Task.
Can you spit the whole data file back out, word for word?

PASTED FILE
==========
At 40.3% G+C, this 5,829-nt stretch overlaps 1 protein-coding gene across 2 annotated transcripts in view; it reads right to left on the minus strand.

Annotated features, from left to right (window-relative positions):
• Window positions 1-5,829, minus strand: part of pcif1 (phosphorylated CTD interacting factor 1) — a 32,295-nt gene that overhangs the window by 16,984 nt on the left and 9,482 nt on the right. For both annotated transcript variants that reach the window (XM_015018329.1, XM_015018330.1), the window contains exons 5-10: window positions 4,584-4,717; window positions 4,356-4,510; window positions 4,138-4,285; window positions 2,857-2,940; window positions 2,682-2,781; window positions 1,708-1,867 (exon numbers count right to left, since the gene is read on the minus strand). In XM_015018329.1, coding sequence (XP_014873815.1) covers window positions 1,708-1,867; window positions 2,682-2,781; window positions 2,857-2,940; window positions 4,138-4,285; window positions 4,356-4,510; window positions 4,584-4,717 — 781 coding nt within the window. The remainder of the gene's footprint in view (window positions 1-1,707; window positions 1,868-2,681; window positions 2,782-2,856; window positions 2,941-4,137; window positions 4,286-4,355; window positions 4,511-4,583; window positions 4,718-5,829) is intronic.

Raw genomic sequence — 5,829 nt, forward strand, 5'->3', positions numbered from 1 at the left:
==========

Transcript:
At 40.3% G+C, this 5,829-nt stretch overlaps 1 protein-coding gene across 2 annotated transcripts in view; it reads right to left on the minus strand.

Annotated features, from left to right (window-relative positions):
• Window positions 1-5,829, minus strand: part of pcif1 (phosphorylated CTD interacting factor 1) — a 32,295-nt gene that overhangs the window by 16,984 nt on the left and 9,482 nt on the right. For both annotated transcript variants that reach the window (XM_015018329.1, XM_015018330.1), the window contains exons 5-10: window positions 4,584-4,717; window positions 4,356-4,510; window positions 4,138-4,285; window positions 2,857-2,940; window positions 2,682-2,781; window positions 1,708-1,867 (exon numbers count right to left, since the gene is read on the minus strand). In XM_015018329.1, coding sequence (XP_014873815.1) covers window positions 1,708-1,867; window positions 2,682-2,781; window positions 2,857-2,940; window positions 4,138-4,285; window positions 4,356-4,510; window positions 4,584-4,717 — 781 coding nt within the window. The remainder of the gene's footprint in view (window positions 1-1,707; window positions 1,868-2,681; window positions 2,782-2,856; window positions 2,941-4,137; window positions 4,286-4,355; window positions 4,511-4,583; window positions 4,718-5,829) is intronic.

Raw genomic sequence — 5,829 nt, forward strand, 5'->3', positions numbered from 1 at the left: